These are a few questions you could ask to be intentional about how you are thinking, planning, and showing up for the first day of class. I revisit these questions often, as, after a few years, the first day of classes could become routine or mundane, so I try to intentionally shake things up so that I bring a fun and light energy. This helps me to connect with my students and what they might need from me. On that note, it is vital that we, as faculty, remember that we should build with our students. We should include them in the learning process so we can co-create a space conducive for all to learn. Moreover, we must remember that our students are the experts of their lived experiences, and we should allow them to use that knowledge in the classroom to facilitate new learning and growth.

Regular Semester Check-ins 

In addition to first-day support, regular check-ins have proved to be helpful for me and my students. I encourage a variety of check-ins throughout the semester, and I do class, individual, department, and personal/self check-ins throughout the semester. Below, I will also include some started questions you can use as you check in:

Class/Group Check-ins:

  1. What’s working?
  2. What needs to be changed?
  3. What do we need from ourselves and each other to be successful?
  4. What’s missing?

Individual Student Check-ins:

  1. What do you want or need more or less of from me?
  2. What do you want to continue doing to be successful?
  3. What do you want to start doing to be successful? 
  4. What do you want to stop doing to be successful?

Department/Colleague Check-ins:

  1. What is something new you are trying?
  2. What is something that has surprised you this semester?
  3. What support do you need from me?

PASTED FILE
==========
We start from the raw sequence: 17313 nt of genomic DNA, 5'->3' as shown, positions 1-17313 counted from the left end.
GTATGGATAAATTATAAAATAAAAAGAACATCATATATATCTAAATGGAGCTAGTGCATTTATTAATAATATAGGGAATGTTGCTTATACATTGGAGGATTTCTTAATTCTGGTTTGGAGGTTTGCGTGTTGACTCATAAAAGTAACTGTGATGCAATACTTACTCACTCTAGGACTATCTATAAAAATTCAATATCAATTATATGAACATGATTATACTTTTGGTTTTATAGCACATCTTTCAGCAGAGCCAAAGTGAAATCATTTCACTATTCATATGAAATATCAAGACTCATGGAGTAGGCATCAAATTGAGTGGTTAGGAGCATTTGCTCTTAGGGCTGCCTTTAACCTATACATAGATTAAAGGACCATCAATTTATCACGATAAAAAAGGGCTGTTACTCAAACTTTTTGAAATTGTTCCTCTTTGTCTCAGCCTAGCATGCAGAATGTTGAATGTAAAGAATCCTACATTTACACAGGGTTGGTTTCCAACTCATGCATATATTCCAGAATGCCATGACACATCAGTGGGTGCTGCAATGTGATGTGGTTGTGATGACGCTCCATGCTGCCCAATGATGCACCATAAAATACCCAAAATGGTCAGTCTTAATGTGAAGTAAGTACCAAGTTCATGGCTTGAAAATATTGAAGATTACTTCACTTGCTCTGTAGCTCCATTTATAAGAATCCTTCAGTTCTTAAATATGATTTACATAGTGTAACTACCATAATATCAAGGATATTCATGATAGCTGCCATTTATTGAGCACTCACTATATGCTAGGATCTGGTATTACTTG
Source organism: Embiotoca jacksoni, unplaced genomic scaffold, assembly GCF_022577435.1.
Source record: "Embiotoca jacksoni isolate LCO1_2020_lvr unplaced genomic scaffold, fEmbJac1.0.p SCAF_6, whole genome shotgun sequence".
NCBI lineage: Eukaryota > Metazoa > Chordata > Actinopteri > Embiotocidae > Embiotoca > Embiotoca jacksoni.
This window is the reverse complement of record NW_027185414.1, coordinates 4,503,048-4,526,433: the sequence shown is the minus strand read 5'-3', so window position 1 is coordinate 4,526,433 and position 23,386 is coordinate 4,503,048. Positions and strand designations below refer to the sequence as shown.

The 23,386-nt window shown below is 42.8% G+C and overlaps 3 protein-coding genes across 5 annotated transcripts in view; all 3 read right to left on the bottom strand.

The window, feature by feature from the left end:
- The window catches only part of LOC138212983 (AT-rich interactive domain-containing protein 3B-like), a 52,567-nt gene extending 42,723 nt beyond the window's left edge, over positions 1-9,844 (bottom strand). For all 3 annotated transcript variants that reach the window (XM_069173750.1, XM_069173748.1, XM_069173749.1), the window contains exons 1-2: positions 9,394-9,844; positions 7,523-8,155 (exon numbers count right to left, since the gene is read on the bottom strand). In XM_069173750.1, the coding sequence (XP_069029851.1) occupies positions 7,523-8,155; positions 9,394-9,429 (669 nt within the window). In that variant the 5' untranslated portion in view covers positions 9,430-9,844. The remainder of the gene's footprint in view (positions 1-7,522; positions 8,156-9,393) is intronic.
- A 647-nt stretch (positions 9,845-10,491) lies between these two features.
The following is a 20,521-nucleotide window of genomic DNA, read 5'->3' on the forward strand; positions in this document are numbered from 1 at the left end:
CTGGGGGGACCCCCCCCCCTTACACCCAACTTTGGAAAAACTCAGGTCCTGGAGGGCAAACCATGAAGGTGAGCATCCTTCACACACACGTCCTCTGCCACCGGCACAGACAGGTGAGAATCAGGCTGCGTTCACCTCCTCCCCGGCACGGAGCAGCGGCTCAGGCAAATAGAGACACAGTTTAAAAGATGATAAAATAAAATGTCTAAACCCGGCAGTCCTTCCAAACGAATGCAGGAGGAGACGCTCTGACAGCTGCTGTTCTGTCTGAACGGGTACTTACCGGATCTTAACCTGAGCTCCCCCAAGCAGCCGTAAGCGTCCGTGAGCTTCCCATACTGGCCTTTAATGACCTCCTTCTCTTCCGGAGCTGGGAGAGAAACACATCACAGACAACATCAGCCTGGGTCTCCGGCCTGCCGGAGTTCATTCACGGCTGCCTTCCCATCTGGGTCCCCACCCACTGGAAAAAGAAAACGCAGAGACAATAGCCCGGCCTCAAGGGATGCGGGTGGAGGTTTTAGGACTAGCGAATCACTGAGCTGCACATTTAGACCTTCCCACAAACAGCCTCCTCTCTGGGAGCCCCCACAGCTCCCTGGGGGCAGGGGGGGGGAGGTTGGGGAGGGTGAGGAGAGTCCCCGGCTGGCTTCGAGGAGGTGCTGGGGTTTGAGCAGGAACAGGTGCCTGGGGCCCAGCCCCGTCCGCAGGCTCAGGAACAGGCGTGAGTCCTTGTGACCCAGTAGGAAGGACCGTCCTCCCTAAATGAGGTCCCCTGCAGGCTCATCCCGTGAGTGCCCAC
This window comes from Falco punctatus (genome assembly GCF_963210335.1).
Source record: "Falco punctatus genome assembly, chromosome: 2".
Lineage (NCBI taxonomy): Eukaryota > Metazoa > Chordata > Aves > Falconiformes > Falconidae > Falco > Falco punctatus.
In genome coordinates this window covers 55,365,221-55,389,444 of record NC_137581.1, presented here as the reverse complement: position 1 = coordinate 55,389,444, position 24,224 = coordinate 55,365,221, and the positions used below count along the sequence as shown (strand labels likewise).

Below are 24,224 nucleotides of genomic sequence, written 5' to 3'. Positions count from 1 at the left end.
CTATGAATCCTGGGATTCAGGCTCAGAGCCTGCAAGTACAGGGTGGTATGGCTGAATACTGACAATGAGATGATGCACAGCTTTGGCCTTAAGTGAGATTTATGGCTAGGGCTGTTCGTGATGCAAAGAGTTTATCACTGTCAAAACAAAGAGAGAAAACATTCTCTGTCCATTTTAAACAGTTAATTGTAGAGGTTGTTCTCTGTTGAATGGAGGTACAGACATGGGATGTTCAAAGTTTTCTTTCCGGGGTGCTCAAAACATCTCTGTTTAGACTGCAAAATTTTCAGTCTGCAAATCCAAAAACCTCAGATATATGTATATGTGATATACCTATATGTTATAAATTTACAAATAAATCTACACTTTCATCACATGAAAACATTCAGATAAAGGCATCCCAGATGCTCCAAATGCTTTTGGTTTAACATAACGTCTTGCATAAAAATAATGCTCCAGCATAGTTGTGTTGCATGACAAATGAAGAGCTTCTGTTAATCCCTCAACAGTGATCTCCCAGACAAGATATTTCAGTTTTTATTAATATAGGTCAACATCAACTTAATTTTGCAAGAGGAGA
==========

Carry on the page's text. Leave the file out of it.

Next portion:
4. What tips and advice might you have for finding balance?

Self Reflection/Personal Check-in:

  1. What does a pause look like?
  2. What do I need to be supported?
  3. What is driving me right now?
  4. What do I need to say “no” to?

Engagement is Continuous!

As faculty, we must remember that engagement is continuous. While I provide some check-the-box to-do list items above, we must also acknowledge the continuous effort it takes to be impactful with engagement. We should make time for collaboration with our students and colleagues. We should also make time for professional development. Some of the best ideas and approaches to student learning have come from professional development workshops and conferences.

I have also learned to look at the course syllabus and all of the materials and assignments to be co-created, co-edited, and co-evaluated with my students. Years ago, I switched my approach and philosophy to be entirely student-centered and focused. That means the learning space is co-created and is not “my” classroom but “OUR” classroom. It is one thing to shift terminology and language from “my” or “our,” I encourage you to be sure your actions align with your words.

Lastly, remember to put a diversity, equity, inclusion, anti-racist, and accessible lens on things. DEIAA should be woven into all approaches, learning activities, and reflections for you and the students. Your approaches to student engagement and success should help remove barriers, not create them. I encourage you to use methods that honor universal design and evaluate all that you know and do inside and outside the classroom.

Author Bio:

Antione D. Tomlin, PhD, PCC is a tenure-track Associate Professor + Chair of the Academic Literacies Department at Anne Arundel Community College. Dr. Tomlin is also an ICF Certified Life Coach.

Feel free to join in the conversation on Twitter at @TomlinAntione.